Table 3

Recommendations regarding treatment

LSAgreement (%)
Sun protection, including the routine use of sunblock on sun-exposed areas should be encouraged for patients with JDM.4D100
When treating patients with JDM, it is particularly important to have a physiotherapist and a specialist nurse actively involved as part of a multidisciplinary team.4D100
Treatment of JDM should include a safe and appropriate exercise programme, monitored by a physiotherapist.4D100
We recommend the induction regimen for treatment of new onset patients with JDM to be based on high dose of corticosteroids (oral or intravenous) combined with MTX.1BA100
High-dose corticosteroids should be administered systemically either orally or intravenously in moderate–severe JDM.2AB100
High-dose corticosteroids should be administered intravenously if there are concerns about absorption.3C100
Corticosteroid dose should be weaned as the patient shows clinical improvement.4D100
Addition of MTX or ciclosporin A leads to better disease control than prednisolone alone; safety profiles favour the combination of methotrexate and prednisolone.1BA100
MTX should be started at a dose of 15–20 mg/m2/week (max absolute dose of 40 mg /week) preferably administered subcutaneously at disease onset.4D100
If a newly diagnosed patient has inadequate response to treatment, intensification of treatment should be considered within the first 12 weeks, after consultation with an expert centre.4D100
Intravenous immunoglobulin may be a useful adjunct for resistant disease, particularly when skin features are prominent.2B-4C100
MMF may be a useful therapy for muscle and skin disease (including calcinosis).3C100
Ongoing skin disease reflects ongoing systemic disease and therefore should be treated by increasing systemic immunosuppression. Topical tacrolimus (0.1%)/topical steroids may help localised skin disease, particularly for symptomatic redness or itching.4D100
In patients who are intolerant to methotrexate, change to another DMARD, including ciclosporin A or MMF.3C100
For patients with severe disease (such as major organ involvement/extensive ulcerative skin disease), addition of intravenous cyclophosphamide should be considered.3C100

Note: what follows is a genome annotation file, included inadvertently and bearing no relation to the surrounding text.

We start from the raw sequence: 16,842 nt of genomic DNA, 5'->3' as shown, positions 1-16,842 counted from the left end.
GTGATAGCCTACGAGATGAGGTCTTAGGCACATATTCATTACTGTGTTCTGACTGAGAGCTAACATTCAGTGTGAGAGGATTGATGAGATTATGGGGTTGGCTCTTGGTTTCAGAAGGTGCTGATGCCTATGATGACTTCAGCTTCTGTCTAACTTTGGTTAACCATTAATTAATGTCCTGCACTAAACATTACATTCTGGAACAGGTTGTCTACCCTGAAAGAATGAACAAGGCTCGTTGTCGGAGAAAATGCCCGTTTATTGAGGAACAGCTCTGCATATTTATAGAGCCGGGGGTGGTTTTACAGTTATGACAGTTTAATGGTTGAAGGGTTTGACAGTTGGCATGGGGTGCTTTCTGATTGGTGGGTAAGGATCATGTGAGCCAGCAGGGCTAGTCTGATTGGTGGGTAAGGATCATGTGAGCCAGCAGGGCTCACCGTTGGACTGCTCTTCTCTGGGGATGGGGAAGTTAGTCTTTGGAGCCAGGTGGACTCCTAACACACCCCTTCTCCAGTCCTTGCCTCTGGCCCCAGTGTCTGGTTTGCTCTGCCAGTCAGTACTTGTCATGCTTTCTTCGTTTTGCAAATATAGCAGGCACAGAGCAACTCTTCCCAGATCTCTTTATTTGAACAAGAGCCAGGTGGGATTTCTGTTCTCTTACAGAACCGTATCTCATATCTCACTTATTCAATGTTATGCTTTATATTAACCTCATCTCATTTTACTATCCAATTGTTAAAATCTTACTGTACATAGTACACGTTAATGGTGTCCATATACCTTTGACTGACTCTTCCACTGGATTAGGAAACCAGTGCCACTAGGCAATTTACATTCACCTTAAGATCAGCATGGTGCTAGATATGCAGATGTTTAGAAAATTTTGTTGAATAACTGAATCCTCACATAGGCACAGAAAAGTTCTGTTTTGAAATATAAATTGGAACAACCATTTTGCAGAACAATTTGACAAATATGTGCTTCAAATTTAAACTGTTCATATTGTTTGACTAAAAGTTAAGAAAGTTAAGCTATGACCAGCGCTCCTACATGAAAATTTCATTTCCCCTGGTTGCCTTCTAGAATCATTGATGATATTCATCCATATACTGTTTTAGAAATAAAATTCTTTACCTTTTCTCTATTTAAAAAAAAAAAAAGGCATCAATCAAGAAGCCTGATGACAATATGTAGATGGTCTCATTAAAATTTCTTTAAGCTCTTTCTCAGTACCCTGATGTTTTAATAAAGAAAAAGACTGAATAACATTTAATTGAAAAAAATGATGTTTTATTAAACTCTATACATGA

B cell depletion therapy (rituximab) can be considered as an adjunctive therapy for those with refractory disease. Clinicians should be aware that rituximab can take up to 26 weeks to work.1BD100
Anti-TNF therapies can be considered in refractory disease; infliximab or adalimumab are favoured over etanercept.3D92
In the presence of developing or established calcinosis, intensification of immunosuppressive therapy should be considered.3C100
There is no high-level evidence of when to stop therapy; however, consideration may be given to withdrawing treatment if a patient has been off steroids and in remission on methotrexate (or alternative DMARD) for a minimum of 1 year.4D100
  • Agreement indicates percentage of experts that agreed on the recommendation during the final voting round of the consensus meeting.

  • 1A, meta-analysis of randomised controlled trial; 1B, randomised controlled study; 2A, controlled study without randomisation; 2B, quasi-experimental study; 3, descriptive study; 4 expert opinion; A, based on level 1 evidence; B, based on level 2 or extrapolated from level 1; C, based on level 3 or extrapolated from level 1 or 2; D, based on level 4 or extrapolated from level 3 or 4 expert opinion; DMARD, disease-modifying antirheumatic drug; JDM, juvenile dermatomyositis; L, level of evidence; MMF, mycophenolate mofetil; MTX, methotrexate; S, strength of recommendation; TNF, tumour necrosis factor.